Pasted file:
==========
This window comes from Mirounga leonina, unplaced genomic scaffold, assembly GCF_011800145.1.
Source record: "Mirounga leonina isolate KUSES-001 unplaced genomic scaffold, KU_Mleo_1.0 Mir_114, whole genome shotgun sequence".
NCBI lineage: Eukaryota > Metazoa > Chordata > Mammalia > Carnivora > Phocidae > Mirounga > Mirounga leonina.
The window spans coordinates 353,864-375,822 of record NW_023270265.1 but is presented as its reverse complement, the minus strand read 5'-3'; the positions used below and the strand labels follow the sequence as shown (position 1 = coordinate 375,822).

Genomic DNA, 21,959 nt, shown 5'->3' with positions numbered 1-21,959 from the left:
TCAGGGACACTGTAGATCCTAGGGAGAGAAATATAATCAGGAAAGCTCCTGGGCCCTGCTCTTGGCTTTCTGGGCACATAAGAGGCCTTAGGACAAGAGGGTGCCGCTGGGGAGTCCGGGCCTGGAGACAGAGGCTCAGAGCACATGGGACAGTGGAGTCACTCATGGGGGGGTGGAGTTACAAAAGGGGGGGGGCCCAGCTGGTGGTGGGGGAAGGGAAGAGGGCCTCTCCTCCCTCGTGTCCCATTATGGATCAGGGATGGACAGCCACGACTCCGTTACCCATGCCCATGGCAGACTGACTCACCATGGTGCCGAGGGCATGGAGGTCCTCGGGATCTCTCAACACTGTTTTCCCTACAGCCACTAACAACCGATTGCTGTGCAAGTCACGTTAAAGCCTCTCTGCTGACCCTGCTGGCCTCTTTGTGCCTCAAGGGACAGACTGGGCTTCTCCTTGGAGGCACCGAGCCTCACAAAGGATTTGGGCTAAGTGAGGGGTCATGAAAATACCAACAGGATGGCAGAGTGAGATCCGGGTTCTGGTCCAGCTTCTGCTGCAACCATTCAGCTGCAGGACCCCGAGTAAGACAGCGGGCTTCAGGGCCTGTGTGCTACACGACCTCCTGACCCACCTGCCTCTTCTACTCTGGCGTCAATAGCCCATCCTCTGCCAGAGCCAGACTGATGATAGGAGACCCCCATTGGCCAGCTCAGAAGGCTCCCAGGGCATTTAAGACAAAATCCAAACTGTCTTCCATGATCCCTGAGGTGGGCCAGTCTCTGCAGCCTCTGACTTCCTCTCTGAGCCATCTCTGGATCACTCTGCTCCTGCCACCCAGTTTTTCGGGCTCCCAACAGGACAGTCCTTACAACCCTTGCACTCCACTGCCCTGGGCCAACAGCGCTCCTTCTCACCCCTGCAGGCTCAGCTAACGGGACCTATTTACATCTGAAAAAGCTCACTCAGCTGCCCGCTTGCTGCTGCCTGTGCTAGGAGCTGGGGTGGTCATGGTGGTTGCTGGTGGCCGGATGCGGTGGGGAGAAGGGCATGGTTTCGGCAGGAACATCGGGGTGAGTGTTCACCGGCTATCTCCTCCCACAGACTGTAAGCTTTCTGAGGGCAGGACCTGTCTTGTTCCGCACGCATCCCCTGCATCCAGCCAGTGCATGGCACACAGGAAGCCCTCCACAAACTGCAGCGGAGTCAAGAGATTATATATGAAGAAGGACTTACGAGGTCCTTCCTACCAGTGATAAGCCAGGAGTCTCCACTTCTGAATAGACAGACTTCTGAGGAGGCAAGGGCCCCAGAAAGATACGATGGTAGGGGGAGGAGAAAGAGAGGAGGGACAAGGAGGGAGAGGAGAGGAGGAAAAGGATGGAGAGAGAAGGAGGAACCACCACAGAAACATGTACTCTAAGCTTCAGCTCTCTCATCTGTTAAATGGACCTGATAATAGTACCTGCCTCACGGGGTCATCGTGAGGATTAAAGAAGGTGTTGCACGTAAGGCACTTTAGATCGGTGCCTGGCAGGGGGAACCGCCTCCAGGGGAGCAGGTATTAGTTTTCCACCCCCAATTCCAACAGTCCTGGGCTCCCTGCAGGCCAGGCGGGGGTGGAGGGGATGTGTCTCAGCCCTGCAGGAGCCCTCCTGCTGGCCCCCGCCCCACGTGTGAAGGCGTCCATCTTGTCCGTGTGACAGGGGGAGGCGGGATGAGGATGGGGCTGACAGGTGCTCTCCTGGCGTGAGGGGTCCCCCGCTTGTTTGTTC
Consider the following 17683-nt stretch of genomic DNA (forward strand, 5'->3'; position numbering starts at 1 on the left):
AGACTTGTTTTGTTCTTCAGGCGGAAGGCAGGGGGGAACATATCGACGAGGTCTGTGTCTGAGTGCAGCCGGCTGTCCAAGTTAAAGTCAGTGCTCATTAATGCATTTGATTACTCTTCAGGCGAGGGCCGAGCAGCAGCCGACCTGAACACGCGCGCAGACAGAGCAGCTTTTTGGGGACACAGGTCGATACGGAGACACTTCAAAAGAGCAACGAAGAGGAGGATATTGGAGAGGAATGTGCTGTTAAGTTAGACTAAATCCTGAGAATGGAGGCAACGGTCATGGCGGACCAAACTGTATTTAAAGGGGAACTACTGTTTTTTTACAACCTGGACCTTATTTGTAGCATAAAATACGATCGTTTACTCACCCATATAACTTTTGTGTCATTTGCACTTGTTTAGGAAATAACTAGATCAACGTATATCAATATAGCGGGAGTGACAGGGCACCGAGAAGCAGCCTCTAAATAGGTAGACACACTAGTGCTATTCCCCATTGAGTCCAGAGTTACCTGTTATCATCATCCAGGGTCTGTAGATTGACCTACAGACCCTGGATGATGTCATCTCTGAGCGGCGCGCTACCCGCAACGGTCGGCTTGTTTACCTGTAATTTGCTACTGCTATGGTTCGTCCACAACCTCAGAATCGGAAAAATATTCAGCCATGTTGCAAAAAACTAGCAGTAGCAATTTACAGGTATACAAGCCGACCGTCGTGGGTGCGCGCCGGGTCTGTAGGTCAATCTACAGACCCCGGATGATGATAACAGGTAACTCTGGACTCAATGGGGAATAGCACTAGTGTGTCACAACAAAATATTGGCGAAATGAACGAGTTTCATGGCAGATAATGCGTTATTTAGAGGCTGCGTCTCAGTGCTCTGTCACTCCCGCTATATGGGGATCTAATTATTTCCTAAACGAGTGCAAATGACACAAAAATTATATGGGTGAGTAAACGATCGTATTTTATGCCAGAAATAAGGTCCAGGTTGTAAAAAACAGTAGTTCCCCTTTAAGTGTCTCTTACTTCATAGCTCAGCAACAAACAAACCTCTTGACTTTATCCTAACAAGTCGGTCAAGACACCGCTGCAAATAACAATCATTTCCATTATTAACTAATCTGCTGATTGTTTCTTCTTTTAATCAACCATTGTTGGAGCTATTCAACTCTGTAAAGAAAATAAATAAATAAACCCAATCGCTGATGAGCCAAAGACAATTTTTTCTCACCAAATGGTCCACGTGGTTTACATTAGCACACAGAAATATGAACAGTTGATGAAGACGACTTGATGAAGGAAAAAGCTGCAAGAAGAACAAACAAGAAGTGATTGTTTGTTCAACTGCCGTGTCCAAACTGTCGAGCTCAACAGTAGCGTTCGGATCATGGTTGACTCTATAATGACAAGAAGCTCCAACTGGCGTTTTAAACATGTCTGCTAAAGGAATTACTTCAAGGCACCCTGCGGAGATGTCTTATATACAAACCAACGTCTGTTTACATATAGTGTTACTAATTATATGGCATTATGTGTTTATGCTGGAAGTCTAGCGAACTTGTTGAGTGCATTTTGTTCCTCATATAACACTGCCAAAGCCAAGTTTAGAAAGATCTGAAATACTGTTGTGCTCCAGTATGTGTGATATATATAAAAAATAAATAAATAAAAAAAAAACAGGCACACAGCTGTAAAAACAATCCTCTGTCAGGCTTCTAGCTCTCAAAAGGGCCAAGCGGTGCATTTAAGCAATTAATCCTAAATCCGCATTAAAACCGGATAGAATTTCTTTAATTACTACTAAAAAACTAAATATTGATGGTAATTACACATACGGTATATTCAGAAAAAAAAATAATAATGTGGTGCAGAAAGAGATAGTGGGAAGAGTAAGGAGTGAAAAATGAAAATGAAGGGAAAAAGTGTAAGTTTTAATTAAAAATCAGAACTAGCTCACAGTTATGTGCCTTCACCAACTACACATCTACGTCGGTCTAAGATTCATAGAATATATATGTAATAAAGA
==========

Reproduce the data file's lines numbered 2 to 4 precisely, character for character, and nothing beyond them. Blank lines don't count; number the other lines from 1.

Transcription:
Source record: "Mirounga leonina isolate KUSES-001 unplaced genomic scaffold, KU_Mleo_1.0 Mir_114, whole genome shotgun sequence".
NCBI lineage: Eukaryota > Metazoa > Chordata > Mammalia > Carnivora > Phocidae > Mirounga > Mirounga leonina.
The window spans coordinates 353,864-375,822 of record NW_023270265.1 but is presented as its reverse complement, the minus strand read 5'-3'; the positions used below and the strand labels follow the sequence as shown (position 1 = coordinate 375,822).